By 1958, John Rosselli had suffered years of corresponding problems - that is, with machines of an earlier age. I might hazard a guess that some of his woes were caused by Rosselli losing his father, the hero of the Italian anti-Fascist Resistance Carlo Rosselli, at such an early age. The day after John's 10th birthday, June 9, 1937, Carlo* and his brother Nello were gunned down by "cagoulards", militants of La Cagoule, the secret services of the French Fascist regime, on the orders of Mussolini through Galeazzo Ciano. It's by growing up with handyperson parents that children learn had to attach the correct wires to electrical plugs, and to mend leaking taps. I'm familiar with this process; because I did everything myself, unaided, my own sons are hopeless at this sort of thing.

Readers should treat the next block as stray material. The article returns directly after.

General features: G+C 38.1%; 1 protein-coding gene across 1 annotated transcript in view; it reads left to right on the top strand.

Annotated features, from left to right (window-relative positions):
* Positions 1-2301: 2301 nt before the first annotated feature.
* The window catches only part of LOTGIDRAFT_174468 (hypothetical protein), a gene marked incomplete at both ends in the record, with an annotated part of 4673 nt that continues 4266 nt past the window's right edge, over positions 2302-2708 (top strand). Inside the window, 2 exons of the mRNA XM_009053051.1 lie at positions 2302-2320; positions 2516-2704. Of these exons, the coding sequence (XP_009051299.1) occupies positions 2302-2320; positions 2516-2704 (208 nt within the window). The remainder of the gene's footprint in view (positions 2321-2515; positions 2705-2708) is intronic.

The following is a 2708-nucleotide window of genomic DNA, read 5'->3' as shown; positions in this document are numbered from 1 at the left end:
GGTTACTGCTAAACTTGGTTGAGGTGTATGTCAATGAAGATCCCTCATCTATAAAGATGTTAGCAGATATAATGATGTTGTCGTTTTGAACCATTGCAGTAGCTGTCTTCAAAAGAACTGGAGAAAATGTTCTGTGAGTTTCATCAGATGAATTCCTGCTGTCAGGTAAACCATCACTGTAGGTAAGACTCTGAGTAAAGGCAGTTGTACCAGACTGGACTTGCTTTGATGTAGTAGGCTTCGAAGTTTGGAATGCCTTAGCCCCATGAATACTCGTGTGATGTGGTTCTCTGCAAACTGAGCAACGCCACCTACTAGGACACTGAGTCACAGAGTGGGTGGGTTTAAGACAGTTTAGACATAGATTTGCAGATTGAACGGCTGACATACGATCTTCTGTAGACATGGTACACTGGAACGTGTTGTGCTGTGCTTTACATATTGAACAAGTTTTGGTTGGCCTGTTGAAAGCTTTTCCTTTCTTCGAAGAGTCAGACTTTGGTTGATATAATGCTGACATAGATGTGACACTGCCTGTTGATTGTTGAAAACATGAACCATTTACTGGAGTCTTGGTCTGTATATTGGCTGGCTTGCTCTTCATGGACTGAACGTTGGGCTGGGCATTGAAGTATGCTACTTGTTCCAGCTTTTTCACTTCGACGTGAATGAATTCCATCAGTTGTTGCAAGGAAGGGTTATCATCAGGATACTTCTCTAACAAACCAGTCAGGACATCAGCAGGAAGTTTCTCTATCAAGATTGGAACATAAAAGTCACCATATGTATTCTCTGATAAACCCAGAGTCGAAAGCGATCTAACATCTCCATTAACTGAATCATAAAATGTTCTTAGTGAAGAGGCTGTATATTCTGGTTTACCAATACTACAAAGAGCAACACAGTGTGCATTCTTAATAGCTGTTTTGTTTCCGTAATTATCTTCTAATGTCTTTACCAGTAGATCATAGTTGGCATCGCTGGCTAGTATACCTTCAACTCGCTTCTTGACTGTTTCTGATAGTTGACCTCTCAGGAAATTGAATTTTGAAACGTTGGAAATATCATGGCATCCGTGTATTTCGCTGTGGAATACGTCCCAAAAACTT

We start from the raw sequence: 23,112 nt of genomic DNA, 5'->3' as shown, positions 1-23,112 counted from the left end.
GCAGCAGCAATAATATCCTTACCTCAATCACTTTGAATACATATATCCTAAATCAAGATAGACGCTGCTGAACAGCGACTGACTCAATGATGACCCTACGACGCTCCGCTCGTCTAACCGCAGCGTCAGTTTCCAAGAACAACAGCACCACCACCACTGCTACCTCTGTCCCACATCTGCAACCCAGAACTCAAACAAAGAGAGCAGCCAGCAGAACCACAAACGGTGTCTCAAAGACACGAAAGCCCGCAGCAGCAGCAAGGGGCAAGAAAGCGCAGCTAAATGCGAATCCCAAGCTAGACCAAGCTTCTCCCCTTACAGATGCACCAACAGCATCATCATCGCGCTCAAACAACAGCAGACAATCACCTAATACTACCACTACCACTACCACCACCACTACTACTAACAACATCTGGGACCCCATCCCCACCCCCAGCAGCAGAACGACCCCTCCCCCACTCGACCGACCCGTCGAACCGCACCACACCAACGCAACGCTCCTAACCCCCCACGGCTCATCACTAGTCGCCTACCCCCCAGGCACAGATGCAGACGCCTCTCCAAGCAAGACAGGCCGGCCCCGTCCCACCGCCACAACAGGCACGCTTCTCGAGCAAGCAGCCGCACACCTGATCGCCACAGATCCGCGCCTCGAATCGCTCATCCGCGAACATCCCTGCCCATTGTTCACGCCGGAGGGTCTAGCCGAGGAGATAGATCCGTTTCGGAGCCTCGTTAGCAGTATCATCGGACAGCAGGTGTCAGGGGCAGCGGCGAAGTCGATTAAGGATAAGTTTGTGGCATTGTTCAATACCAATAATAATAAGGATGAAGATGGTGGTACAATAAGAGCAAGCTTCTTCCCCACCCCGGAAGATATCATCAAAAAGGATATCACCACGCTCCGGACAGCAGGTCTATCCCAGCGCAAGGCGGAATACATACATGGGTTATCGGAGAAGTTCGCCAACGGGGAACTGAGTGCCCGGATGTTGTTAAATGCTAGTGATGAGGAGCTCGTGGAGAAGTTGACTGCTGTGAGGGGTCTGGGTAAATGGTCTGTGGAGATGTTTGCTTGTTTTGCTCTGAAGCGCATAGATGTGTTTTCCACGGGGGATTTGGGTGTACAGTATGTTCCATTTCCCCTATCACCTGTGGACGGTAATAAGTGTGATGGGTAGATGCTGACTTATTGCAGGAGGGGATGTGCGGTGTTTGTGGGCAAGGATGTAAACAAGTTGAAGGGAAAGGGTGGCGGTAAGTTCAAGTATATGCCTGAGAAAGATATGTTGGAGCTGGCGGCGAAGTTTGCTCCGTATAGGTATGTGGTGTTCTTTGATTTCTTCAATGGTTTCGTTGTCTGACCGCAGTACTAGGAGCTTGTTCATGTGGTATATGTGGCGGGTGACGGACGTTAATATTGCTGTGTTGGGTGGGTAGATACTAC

John Rosselli's younger sister, the great avant-garde poet Amelia Rosselli (1930-96), had shared with her brother a love of typewriters. In Amelia's case, she felt she liked to type as if playing a musical instrument, a "typing Chopin". Amelia composed her poetry on a typewriter, in particular for what has been described as her "harmonious dissonances" from the metric spaces [Spazi Metrici], the metrical experimentation and intertextuality of her poems. In Spazi Metrici (1962), Amelia wrote, "In laying out the first line of the poem I definitively fixed the width of the framework, both spatial and temporal; the subsequent verses had to be adapted to the same degree, to identical formulation."
In a letter to John in October 1979, Amelia wrote, "I am writing to you on my not brand new writing machine, bought more than a year ago; it has the faculty of not tiring anything but the back, while neck bothers simply completely disappear, it being heavily sprung (that is of stronger touch, or heavier). I happened to buy it second hand, and it turned out to be a sort of tank from East Germany made they say about 50 years ago. So I type and type on, with great progress to my mind at least, since whatever work comes through is no longer a big worry as to arthritis etc."